FOLLOWING the termination of negotiations for the planned joint exploration between Manila and Beijing in the West Philippine Sea, a senior lawmaker on Sunday urged the government to lift the suspension of gas and oil drilling activities in Recto Bank.
Surigao del Sur Rep. Johnny Pimentel, chairperson of the House strategic intelligence committee, said, “Now that the talks have been terminated, the department should withdraw its suspension order.”
This way, he added in a statement, “the private parties contracted by the Philippine government to develop the offshore Sampaguita gas discovery in Recto Bank can proceed with their drilling activities.”
According to Pimentel, the DOE on April 6 ordered the private operators of Service Contract (SC) 72 and SC 75 to put on hold their exploration activities in the West Philippine Sea in deference to the country’s talks with China on possible cooperation arrangements and the maritime areas to which they would apply.
Prior to the suspension order, he said the DOE gave the operator of SC 72, Forum Energy Ltd., until October 16 this year to drill its two commitment wells in Sampaguita at a cost of $100 million (P5.4 billion).
Last week, Foreign Affairs Secretary Teodoro L. Locsin Jr. said talks for the planned joint exploration between Manila and Beijing in the West Philippine Sea have been “completely terminated” upon instructions of President Duterte.
“The President had spoken. I carried out his instructions to the letter: oil and gas discussions are terminated completely. Nothing is pending; everything is over,” Locsin said in his speech during the 124th founding anniversary celebration of the Department of Foreign Affairs.
Sampaguita is estimated to contain anywhere from 3.5 to 4.6 trillion cubic feet (tcf) of gas, which is comparable to if not larger than Malampaya’s 3.4 tcf of gas reserves when the latter was first discovered by Shell Philippines Exploration B.V. in 1992.
Sampaguita has been dubbed the country’s next Malampaya. The undeveloped hydrocarbon field below the seabed is located 250 kilometers southwest of Malampaya, which has been supplying 20 percent of Luzon’s electricity demand for more than two decades.
Pimentel earlier warned that Malampaya might be depleted by 2027, and without fresh gas from Sampaguita, Luzon could face power shortages in the years ahead.
For his part, House Ways and Means Chairman Joey Sarte Salceda is suggesting to President-elect Ferdinand Marcos Jr. that the country recalibrate the terms of its joint development efforts with China over West Philippine Sea assets to instead require independent, “internationally observed” exploration of possible oil and gas reserves first before a joint development agreement is carried out.
Salceda made the comments in response to the Duterte government’s recent withdrawal from talks with China over a joint energy project.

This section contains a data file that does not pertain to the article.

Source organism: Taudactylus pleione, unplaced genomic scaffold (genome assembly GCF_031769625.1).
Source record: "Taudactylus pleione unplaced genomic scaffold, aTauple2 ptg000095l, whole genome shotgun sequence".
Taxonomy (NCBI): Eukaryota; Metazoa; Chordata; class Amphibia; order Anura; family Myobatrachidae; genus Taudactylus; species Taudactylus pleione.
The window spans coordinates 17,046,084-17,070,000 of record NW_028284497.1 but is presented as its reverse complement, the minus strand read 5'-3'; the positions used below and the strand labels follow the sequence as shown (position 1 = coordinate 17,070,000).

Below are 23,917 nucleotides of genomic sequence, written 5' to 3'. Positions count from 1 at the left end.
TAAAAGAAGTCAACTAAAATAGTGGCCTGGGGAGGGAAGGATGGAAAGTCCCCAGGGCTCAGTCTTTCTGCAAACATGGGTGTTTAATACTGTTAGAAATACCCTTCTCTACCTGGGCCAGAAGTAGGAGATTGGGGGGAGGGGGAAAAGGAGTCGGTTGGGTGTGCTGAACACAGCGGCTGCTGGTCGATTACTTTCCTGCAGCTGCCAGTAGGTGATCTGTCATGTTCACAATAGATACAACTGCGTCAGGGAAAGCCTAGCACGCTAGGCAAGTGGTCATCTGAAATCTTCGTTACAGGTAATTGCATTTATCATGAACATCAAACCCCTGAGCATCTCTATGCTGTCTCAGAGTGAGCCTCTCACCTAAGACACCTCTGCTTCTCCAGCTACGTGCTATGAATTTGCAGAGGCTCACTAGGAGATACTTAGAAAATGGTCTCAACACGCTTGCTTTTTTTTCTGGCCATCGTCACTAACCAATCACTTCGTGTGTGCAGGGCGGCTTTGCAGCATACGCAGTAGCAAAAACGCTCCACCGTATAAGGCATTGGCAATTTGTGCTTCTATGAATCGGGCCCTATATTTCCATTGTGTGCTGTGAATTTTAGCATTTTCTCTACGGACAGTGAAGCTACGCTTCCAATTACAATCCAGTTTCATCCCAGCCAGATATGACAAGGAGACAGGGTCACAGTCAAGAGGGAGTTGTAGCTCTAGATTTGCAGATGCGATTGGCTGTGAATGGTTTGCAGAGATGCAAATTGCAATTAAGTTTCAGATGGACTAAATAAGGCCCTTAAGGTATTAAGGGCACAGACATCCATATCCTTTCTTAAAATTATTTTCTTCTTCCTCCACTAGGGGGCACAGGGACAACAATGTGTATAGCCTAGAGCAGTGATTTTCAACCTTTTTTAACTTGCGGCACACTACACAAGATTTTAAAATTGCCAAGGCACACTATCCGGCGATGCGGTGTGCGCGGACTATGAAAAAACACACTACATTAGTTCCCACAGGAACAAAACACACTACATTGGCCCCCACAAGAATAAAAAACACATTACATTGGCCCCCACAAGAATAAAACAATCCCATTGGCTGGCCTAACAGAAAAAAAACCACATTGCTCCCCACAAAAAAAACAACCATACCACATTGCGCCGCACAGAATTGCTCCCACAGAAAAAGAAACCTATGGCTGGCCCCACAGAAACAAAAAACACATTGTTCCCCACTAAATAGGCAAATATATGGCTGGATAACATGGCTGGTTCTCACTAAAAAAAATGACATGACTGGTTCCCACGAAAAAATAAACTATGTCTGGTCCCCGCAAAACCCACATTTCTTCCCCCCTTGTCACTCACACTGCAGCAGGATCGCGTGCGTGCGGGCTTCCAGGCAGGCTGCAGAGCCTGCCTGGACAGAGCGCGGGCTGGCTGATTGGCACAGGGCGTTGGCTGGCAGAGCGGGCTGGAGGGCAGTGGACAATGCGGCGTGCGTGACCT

“I still think that it is in our best interest to find a live-and-let-live solution with China on utilizing West Philippine Sea resources. As we have seen in Ukraine, military confrontation is a no-winners scenario. And, this is a question of Philippine independent interest, so we should not depend on our Western partners either.”
“Instead, I strongly suggest to PBBM that we renegotiate a way to approximate an inventory of WPS energy assets independently, with international observation and audit. That way, we know the kind of resources we are negotiating about without undermining our sovereignty.”
Salceda said independent exploration before joint development will allow the Philippines to make a rational, nationally self-interested decision about what kind of joint development agreement the Philippines will undertake.
Salceda said the Philippine government “must make China understand that if they want us on friendlier terms, especially on resource development, they have to pay up.”
“China is not a major Philippine investor. The island state of Singapore trumps China on that front by several multiples. It is not a major Philippine lender, on the scale of, say, Japan. It is our second largest export market, but the United States still beats them there. So, if they want our favor, they have to pay up. Invest more in the country. Send us more tourists. Give us cheaper loans,” Salceda said.
“Otherwise, what it will look like is a militarily superior country just trying to coerce another neighbor,” Salceda added.
Right now, the lawmaker said the country’s geopolitical “best friend” is still Japan, which has shown time and again that its interests align with the Philippines.
“I would explore the possibility of the Philippines going on its own using Japanese capital, technology, and research as leverage in our talks with China over oil in WPS. Besides, it is in Japan’s interest to have a close friend be oil-producing,” he said.
Image credits: ©2021 Maxar Technologies via AP